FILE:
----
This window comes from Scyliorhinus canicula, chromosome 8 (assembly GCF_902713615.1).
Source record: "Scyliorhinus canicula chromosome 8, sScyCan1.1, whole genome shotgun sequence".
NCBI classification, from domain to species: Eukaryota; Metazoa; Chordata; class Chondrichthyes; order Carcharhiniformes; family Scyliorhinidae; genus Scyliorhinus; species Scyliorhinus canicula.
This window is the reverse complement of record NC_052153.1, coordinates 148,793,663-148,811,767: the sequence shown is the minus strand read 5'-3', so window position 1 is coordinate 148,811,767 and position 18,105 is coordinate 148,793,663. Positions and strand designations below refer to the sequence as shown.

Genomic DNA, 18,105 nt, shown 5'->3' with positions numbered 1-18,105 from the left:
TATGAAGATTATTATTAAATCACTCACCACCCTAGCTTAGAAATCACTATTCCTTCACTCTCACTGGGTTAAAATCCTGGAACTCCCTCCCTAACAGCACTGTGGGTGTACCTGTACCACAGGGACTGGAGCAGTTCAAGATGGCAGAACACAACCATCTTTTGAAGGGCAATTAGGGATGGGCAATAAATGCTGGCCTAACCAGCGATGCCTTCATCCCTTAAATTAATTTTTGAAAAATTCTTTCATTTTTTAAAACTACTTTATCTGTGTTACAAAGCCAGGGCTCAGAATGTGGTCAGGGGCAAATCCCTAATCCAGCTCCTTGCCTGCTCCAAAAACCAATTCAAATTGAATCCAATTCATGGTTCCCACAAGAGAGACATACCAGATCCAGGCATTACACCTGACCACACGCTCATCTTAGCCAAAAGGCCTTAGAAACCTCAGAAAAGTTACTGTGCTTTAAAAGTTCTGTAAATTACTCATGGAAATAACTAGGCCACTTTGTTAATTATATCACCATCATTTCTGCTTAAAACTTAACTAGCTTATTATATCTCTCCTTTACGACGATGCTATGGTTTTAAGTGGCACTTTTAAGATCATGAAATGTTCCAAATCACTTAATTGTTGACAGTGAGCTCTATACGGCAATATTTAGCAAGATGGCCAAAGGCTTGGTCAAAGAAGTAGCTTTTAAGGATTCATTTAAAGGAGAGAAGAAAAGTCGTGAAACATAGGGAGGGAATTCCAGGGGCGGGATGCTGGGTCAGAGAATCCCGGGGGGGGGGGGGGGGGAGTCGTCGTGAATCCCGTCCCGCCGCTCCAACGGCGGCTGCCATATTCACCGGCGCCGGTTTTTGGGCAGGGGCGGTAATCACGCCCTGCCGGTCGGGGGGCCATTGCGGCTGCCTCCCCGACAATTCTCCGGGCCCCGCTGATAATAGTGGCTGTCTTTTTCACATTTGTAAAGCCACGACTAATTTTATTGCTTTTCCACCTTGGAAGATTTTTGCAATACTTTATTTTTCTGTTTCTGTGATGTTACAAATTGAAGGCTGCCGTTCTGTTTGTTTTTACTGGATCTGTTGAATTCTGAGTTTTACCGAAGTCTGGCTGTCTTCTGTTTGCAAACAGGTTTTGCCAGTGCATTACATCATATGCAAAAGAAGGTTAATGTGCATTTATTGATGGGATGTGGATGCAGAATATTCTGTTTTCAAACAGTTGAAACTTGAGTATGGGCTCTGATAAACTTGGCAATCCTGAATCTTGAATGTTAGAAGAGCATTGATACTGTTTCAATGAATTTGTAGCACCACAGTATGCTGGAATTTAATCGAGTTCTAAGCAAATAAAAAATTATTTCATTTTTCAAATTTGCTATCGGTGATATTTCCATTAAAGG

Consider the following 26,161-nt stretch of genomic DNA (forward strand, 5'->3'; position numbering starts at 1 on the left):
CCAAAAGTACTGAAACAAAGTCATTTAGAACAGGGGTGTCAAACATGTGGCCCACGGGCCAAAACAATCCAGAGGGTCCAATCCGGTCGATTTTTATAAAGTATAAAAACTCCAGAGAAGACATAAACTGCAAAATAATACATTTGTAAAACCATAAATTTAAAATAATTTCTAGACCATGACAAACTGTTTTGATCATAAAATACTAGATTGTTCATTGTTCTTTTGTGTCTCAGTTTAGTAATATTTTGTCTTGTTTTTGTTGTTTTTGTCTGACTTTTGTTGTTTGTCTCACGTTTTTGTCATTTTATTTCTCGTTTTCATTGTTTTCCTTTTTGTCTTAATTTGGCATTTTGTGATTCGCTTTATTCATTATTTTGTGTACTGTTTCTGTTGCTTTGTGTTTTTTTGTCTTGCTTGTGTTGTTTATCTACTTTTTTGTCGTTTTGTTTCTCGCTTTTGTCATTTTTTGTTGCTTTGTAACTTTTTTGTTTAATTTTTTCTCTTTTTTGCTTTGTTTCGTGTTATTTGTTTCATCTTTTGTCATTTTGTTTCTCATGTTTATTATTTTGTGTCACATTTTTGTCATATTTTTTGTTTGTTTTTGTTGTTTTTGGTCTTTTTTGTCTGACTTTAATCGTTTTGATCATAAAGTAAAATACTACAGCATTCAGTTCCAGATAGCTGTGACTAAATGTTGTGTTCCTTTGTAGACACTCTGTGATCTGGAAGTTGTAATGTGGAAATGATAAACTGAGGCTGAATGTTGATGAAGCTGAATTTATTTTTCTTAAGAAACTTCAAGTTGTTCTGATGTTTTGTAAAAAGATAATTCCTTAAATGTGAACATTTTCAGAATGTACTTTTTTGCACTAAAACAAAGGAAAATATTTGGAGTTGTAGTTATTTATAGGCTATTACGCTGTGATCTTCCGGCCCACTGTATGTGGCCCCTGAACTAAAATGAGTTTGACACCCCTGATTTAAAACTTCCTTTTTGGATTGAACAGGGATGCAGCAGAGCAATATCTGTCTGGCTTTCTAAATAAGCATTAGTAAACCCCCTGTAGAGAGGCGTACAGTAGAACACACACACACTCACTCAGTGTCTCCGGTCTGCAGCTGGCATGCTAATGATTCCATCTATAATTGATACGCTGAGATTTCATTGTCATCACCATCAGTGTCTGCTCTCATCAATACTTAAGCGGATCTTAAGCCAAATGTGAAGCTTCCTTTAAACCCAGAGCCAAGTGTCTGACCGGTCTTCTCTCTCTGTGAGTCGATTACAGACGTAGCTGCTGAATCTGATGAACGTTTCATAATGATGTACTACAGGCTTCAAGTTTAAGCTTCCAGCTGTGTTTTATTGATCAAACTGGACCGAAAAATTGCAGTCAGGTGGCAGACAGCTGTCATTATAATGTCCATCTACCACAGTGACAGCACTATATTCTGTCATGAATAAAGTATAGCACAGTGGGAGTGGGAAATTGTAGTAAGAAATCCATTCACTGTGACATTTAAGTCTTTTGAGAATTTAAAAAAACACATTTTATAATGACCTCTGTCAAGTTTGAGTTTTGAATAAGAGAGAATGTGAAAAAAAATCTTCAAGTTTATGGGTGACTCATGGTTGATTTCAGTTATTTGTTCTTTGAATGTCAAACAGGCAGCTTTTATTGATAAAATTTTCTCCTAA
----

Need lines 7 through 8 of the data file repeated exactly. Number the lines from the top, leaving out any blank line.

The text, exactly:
Consider the following 26,161-nt stretch of genomic DNA (forward strand, 5'->3'; position numbering starts at 1 on the left):
CCAAAAGTACTGAAACAAAGTCATTTAGAACAGGGGTGTCAAACATGTGGCCCACGGGCCAAAACAATCCAGAGGGTCCAATCCGGTCGATTTTTATAAAGTATAAAAACTCCAGAGAAGACATAAACTGCAAAATAATACATTTGTAAAACCATAAATTTAAAATAATTTCTAGACCATGACAAACTGTTTTGATCATAAAATACTAGATTGTTCATTGTTCTTTTGTGTCTCAGTTTAGTAATATTTTGTCTTGTTTTTGTTGTTTTTGTCTGACTTTTGTTGTTTGTCTCACGTTTTTGTCATTTTATTTCTCGTTTTCATTGTTTTCCTTTTTGTCTTAATTTGGCATTTTGTGATTCGCTTTATTCATTATTTTGTGTACTGTTTCTGTTGCTTTGTGTTTTTTTGTCTTGCTTGTGTTGTTTATCTACTTTTTTGTCGTTTTGTTTCTCGCTTTTGTCATTTTTTGTTGCTTTGTAACTTTTTTGTTTAATTTTTTCTCTTTTTTGCTTTGTTTCGTGTTATTTGTTTCATCTTTTGTCATTTTGTTTCTCATGTTTATTATTTTGTGTCACATTTTTGTCATATTTTTTGTTTGTTTTTGTTGTTTTTGGTCTTTTTTGTCTGACTTTAATCGTTTTGATCATAAAGTAAAATACTACAGCATTCAGTTCCAGATAGCTGTGACTAAATGTTGTGTTCCTTTGTAGACACTCTGTGATCTGGAAGTTGTAATGTGGAAATGATAAACTGAGGCTGAATGTTGATGAAGCTGAATTTATTTTTCTTAAGAAACTTCAAGTTGTTCTGATGTTTTGTAAAAAGATAATTCCTTAAATGTGAACATTTTCAGAATGTACTTTTTTGCACTAAAACAAAGGAAAATATTTGGAGTTGTAGTTATTTATAGGCTATTACGCTGTGATCTTCCGGCCCACTGTATGTGGCCCCTGAACTAAAATGAGTTTGACACCCCTGATTTAAAACTTCCTTTTTGGATTGAACAGGGATGCAGCAGAGCAATATCTGTCTGGCTTTCTAAATAAGCATTAGTAAACCCCCTGTAGAGAGGCGTACAGTAGAACACACACACACTCACTCAGTGTCTCCGGTCTGCAGCTGGCATGCTAATGATTCCATCTATAATTGATACGCTGAGATTTCATTGTCATCACCATCAGTGTCTGCTCTCATCAATACTTAAGCGGATCTTAAGCCAAATGTGAAGCTTCCTTTAAACCCAGAGCCAAGTGTCTGACCGGTCTTCTCTCTCTGTGAGTCGATTACAGACGTAGCTGCTGAATCTGATGAACGTTTCATAATGATGTACTACAGGCTTCAAGTTTAAGCTTCCAGCTGTGTTTTATTGATCAAACTGGACCGAAAAATTGCAGTCAGGTGGCAGACAGCTGTCATTATAATGTCCATCTACCACAGTGACAGCACTATATTCTGTCATGAATAAAGTATAGCACAGTGGGAGTGGGAAATTGTAGTAAGAAATCCATTCACTGTGACATTTAAGTCTTTTGAGAATTTAAAAAAACACATTTTATAATGACCTCTGTCAAGTTTGAGTTTTGAATAAGAGAGAATGTGAAAAAAAATCTTCAAGTTTATGGGTGACTCATGGTTGATTTCAGTTATTTGTTCTTTGAATGTCAAACAGGCAGCTTTTATTGATAAAATTTTCTCCTAA